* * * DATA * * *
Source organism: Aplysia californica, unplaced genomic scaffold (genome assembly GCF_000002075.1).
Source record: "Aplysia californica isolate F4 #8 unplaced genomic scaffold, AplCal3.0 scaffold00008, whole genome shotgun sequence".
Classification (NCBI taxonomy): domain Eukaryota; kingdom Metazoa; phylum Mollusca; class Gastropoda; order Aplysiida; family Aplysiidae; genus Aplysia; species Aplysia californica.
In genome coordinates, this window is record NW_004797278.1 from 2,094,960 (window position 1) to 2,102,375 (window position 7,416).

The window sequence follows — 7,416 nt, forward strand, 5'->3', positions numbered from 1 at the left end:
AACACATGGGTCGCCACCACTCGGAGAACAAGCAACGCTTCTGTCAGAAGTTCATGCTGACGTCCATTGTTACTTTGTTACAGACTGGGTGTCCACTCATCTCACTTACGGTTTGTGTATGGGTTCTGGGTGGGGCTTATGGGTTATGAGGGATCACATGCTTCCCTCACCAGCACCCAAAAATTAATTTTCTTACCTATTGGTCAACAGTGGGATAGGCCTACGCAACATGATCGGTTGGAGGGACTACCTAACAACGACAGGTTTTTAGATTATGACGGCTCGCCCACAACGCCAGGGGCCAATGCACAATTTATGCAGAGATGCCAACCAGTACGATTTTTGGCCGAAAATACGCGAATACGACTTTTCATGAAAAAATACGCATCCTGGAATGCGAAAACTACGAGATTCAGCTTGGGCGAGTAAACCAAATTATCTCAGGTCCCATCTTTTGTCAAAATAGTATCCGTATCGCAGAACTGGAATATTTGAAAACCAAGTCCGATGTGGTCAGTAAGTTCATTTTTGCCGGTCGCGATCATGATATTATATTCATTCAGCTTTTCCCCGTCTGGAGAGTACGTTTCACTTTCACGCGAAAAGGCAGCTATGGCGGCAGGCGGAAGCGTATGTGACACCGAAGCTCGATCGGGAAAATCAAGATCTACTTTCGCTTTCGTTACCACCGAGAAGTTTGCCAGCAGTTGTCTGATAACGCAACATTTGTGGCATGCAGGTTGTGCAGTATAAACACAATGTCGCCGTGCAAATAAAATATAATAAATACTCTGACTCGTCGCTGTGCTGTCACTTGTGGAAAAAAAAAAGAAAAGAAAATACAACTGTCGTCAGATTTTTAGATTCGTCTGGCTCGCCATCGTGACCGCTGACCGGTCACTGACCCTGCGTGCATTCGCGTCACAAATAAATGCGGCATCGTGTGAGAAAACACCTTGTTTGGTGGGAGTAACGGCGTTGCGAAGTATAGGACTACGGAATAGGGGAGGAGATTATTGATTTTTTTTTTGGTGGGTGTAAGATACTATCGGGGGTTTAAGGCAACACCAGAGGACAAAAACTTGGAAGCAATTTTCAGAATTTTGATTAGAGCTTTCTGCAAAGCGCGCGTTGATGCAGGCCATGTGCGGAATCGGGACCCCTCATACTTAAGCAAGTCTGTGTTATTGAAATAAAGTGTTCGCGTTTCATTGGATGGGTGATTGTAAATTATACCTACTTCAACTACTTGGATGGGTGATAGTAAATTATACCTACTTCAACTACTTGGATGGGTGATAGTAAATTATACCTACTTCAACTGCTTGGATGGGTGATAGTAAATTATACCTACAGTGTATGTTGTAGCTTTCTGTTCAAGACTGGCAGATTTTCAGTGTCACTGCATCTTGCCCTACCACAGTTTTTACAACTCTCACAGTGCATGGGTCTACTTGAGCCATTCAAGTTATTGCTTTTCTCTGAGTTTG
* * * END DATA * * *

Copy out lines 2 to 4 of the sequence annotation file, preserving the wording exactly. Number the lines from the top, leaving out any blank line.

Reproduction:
Source record: "Aplysia californica isolate F4 #8 unplaced genomic scaffold, AplCal3.0 scaffold00008, whole genome shotgun sequence".
Classification (NCBI taxonomy): domain Eukaryota; kingdom Metazoa; phylum Mollusca; class Gastropoda; order Aplysiida; family Aplysiidae; genus Aplysia; species Aplysia californica.
In genome coordinates, this window is record NW_004797278.1 from 2,094,960 (window position 1) to 2,102,375 (window position 7,416).